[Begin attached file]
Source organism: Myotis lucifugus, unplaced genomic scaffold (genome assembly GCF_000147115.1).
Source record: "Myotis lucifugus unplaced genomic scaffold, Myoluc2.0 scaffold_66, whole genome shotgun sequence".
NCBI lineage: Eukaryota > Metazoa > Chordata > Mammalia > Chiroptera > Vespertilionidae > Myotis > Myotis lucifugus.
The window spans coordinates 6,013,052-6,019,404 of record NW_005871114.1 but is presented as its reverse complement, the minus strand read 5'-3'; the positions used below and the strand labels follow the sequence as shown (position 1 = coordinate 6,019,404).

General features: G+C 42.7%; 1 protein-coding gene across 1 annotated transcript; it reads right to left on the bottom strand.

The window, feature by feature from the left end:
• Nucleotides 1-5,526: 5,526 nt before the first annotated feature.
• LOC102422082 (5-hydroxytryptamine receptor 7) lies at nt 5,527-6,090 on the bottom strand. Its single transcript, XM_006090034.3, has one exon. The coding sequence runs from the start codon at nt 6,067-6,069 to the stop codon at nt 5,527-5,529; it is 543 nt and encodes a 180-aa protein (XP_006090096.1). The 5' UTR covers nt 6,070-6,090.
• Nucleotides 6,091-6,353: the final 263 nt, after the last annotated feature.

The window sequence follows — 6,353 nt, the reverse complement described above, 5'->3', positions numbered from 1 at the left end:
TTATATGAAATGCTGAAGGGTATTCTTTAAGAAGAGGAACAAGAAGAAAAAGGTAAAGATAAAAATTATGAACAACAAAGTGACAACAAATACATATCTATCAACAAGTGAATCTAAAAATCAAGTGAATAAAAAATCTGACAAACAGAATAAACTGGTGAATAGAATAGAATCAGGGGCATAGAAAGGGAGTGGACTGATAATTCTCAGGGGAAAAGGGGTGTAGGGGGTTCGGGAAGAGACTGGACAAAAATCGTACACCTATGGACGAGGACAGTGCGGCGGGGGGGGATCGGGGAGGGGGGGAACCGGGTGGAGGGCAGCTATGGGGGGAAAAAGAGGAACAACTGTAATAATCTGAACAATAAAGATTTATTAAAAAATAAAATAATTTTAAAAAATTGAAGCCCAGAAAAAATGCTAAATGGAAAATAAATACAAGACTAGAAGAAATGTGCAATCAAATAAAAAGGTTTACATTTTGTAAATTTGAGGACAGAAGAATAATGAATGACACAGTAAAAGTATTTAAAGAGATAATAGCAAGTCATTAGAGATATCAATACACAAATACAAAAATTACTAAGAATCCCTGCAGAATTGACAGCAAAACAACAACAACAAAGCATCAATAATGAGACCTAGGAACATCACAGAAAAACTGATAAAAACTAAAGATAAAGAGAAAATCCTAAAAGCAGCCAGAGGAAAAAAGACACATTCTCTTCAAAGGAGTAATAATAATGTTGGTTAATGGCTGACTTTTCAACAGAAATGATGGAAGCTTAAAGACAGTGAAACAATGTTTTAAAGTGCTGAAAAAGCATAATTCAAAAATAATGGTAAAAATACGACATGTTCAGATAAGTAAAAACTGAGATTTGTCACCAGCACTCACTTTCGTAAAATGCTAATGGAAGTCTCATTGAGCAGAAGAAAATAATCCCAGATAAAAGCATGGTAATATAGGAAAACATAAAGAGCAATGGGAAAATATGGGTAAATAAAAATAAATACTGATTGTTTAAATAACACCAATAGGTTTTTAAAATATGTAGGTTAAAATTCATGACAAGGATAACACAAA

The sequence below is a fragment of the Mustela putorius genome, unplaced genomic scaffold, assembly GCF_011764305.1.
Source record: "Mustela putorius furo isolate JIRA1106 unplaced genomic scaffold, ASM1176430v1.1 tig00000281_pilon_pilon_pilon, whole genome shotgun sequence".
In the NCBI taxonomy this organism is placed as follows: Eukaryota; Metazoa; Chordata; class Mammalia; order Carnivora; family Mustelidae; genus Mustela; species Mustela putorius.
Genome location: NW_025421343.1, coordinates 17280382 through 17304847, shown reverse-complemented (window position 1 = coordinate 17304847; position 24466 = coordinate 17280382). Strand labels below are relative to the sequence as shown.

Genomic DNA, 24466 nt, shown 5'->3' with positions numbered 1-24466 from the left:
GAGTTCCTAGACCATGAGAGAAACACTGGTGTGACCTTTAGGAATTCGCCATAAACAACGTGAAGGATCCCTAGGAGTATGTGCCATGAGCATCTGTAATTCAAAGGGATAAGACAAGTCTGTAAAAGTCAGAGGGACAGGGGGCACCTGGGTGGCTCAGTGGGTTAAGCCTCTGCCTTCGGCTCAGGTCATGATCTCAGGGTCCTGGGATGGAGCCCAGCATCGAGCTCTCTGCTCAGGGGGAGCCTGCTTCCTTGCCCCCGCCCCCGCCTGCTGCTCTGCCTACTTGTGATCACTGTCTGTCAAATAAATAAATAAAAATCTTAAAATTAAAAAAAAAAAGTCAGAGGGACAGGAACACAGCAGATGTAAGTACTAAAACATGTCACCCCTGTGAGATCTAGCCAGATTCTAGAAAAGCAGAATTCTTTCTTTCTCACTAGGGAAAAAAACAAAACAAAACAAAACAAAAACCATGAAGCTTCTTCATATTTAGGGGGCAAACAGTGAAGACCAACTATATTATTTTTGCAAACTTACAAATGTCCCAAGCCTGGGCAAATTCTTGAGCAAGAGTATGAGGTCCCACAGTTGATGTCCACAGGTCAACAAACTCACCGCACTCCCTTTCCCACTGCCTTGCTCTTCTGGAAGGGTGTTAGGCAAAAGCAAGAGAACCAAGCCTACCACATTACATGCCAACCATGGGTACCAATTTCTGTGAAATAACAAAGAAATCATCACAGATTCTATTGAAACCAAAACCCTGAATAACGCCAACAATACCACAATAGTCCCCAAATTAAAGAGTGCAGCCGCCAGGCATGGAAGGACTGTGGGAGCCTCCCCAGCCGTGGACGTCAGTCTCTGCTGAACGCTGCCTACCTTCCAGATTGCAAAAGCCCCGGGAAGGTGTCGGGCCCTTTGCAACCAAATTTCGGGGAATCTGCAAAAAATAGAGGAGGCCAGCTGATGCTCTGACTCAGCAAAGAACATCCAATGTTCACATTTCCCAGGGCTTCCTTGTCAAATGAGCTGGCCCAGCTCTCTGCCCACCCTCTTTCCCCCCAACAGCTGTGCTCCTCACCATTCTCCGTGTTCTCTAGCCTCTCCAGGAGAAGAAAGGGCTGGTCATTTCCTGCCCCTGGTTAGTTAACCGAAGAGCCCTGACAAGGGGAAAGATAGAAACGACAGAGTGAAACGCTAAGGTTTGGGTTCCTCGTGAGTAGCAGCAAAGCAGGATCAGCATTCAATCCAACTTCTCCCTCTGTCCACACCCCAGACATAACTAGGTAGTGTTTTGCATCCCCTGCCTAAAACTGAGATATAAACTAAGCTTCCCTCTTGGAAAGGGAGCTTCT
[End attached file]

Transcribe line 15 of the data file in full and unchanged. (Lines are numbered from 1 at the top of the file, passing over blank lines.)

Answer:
Genome location: NW_025421343.1, coordinates 17280382 through 17304847, shown reverse-complemented (window position 1 = coordinate 17304847; position 24466 = coordinate 17280382). Strand labels below are relative to the sequence as shown.